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Achieving SDGs via early childhood development

Early Childhood Development (ECD), from conception to pre-primary education age, has been globally recognised as foundation for adult health, productivity, learning and social cohesion.

School children  Achieving SDGs via early childhood development School e1505235530850

School children

ECD includes health of mother and unborn child, nutrition, responsive care, early learning, security, safety to ensure improved care and support for growing child, thereby giving him a good head-start in life.

Analysts, therefore, note that the ultimate aim of providing ECD is to provide care for the child for further education.

According to them, failure to invest at this stage would hamper the future of the child and realisation of Sustainable Development Goals (SDGs).

They cite 2016 Lancet series on Child Development that states that 250 million children under the age of five globally are unlikely to reach their potential because their development has been stunted by stress, lack of early stimulation and poor nutrition.

They observe that Nigeria is rated among top 10 countries that contributed to the number and failure for these children to thrive would drag the country’s growth by affecting their later learning, social cohesion, productivity and health.

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Leveraging on critical place of ECD in SDGs and the potential of early investments in young children is, therefore, providing a foundation for their current and future development, they note.

SDGs are a collection of 17 global goals set by the United Nations and the goals are interrelated though each has its own targets to achieve, covering a broad range of social and economic development issues.

Mrs Swadchet Sankey, Education Specialist, United Nations Children Fund (UNICEF), insists that ECD is fundamental to achieving SDGs by 2030.

She said SDGs presented an opportunity to connect ECD with efforts to create equity, productivity, prosperity and sustainable growth for a more peaceful future.

She noted that through quality ECD, all children, irrespective of background, would have access to quality care, education, nutrition and protection, among others, that ensure the realisation of their full potential.

She also expressed optimism that through improved investment in ECD, SDGs would be achieved because the health and wealth of any nation depends on the health of its population.

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Sankey further noted that ECD would aid in driving transformation agenda, describing it as a cost effective strategies for poverty eradication.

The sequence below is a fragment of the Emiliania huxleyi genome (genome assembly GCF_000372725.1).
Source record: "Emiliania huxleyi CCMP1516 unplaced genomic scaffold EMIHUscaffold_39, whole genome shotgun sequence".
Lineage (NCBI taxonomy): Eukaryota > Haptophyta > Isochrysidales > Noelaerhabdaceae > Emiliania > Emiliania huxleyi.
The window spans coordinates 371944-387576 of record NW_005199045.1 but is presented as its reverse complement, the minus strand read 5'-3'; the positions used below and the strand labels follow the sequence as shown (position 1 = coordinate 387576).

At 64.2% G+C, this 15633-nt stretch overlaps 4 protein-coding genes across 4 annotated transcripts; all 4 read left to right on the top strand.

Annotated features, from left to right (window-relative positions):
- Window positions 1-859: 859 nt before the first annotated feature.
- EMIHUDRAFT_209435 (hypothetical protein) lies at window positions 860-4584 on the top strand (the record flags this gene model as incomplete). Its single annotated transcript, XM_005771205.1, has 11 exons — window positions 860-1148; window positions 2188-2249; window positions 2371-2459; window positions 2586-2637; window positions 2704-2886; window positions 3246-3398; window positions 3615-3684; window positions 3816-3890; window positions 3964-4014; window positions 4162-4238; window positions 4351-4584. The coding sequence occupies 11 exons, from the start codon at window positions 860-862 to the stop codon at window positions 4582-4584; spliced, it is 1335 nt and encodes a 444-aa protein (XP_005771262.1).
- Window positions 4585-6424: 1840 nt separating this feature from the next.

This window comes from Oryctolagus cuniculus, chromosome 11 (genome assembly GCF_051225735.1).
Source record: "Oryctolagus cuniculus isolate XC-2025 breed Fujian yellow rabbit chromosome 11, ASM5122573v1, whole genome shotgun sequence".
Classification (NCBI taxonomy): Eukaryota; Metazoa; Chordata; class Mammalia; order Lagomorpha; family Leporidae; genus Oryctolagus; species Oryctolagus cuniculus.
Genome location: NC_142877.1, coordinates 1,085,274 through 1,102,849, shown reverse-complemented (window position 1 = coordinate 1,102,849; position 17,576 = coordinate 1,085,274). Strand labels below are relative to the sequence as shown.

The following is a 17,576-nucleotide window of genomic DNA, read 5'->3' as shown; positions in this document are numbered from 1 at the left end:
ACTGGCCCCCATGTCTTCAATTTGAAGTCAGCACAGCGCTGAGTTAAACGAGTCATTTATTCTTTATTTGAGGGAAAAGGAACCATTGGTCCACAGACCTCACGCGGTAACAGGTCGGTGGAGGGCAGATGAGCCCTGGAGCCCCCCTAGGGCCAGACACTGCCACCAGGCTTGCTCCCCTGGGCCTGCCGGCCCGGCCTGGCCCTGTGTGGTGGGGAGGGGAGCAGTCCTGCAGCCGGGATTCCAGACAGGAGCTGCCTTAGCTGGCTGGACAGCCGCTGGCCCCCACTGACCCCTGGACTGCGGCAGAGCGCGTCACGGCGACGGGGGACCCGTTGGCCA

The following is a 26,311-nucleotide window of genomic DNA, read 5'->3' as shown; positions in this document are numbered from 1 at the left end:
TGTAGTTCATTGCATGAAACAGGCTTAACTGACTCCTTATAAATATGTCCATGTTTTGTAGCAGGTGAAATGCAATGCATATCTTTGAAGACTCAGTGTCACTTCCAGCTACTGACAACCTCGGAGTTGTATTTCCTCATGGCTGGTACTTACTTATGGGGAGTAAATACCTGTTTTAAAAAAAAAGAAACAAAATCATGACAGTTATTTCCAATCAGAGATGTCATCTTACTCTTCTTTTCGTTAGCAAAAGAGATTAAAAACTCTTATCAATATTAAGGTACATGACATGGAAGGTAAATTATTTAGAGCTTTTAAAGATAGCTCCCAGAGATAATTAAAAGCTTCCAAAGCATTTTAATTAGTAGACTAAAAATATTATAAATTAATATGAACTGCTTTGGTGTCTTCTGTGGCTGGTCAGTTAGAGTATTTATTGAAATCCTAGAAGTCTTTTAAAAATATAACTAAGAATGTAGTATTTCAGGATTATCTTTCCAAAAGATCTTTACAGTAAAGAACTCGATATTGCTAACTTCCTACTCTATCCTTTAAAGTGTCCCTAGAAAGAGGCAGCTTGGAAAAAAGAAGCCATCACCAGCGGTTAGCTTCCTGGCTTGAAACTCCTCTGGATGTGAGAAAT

“ECD is the foundation of achieving SDGs; if we do not increase investments on ECD in early years, we will have issues in achieving SDGs because all the 17 goals are tied as they all focus on the child.

“If you want to eradicate or reduce poverty, gender inequality, you need to invest in the children.

“To improve the economy, quality education, bridge inequality gap between boy and the girl child among others you need to invest in children.

“If we really want to bridge gap between us and the developed countries as enshrined in the SDGs, we have to take ECD seriously,” she noted.

Sankey urged governments and policy makers to assist parents and caregivers to build enriching environment where they could pay loving attention to their babies and young children.

According to her, any environment that is not sensitive to nutrition, health and security of children is not a complete environment for ECD.

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She identified focal areas of ECD as early learning, revitalisation of routine immunisation, support for women to enable them to make decisions regarding their own health during pregnancy, high impact nutrition, sanitation service to reduce stunting and boost cognitive development.

Similarly, UNICEF Representative in Nigeria Mohamed Fall, recommended six months paid maternity leave and four weeks paid paternity leave to ensure healthy development of young children.

Fall also recommended two years pre-primary education, adding that the policies would afford parents time and resources needed to support their young children’s healthy development.

Fall, nonetheless, observes that Nigeria has the potential for comprehensive approach to ECD with an integrated multi-sectoral ECD policy.

He urged stakeholders to encourage investments on ECD by supporting caregivers, giving quality pre-primary education and good nutrition that would help to secure healthy and productive future generations.

By Felicia Imohimi, News Agency of Nigeria (NAN)

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